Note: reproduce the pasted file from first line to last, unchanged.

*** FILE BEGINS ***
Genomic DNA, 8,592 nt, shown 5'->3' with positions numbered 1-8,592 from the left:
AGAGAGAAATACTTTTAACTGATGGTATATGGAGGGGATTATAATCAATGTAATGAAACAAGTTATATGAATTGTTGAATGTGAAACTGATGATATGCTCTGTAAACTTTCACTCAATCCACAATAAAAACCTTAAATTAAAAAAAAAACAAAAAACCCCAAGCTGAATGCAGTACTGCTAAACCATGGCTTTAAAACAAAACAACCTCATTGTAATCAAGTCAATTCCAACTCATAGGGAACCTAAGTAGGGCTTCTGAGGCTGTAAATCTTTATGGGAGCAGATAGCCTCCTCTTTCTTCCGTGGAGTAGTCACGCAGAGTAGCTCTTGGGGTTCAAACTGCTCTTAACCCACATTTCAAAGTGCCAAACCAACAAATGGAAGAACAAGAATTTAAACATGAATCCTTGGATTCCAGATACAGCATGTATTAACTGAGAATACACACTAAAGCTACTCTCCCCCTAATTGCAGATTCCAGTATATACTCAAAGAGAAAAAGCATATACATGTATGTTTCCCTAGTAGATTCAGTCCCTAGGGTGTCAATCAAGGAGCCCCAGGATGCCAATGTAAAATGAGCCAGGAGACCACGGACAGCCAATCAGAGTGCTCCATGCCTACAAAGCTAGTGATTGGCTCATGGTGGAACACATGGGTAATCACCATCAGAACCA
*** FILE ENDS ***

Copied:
Genomic DNA, 8,592 nt, shown 5'->3' with positions numbered 1-8,592 from the left:
AGAGAGAAATACTTTTAACTGATGGTATATGGAGGGGATTATAATCAATGTAATGAAACAAGTTATATGAATTGTTGAATGTGAAACTGATGATATGCTCTGTAAACTTTCACTCAATCCACAATAAAAACCTTAAATTAAAAAAAAAACAAAAAACCCCAAGCTGAATGCAGTACTGCTAAACCATGGCTTTAAAACAAAACAACCTCATTGTAATCAAGTCAATTCCAACTCATAGGGAACCTAAGTAGGGCTTCTGAGGCTGTAAATCTTTATGGGAGCAGATAGCCTCCTCTTTCTTCCGTGGAGTAGTCACGCAGAGTAGCTCTTGGGGTTCAAACTGCTCTTAACCCACATTTCAAAGTGCCAAACCAACAAATGGAAGAACAAGAATTTAAACATGAATCCTTGGATTCCAGATACAGCATGTATTAACTGAGAATACACACTAAAGCTACTCTCCCCCTAATTGCAGATTCCAGTATATACTCAAAGAGAAAAAGCATATACATGTATGTTTCCCTAGTAGATTCAGTCCCTAGGGTGTCAATCAAGGAGCCCCAGGATGCCAATGTAAAATGAGCCAGGAGACCACGGACAGCCAATCAGAGTGCTCCATGCCTACAAAGCTAGTGATTGGCTCATGGTGGAACACATGGGTAATCACCATCAGAACCA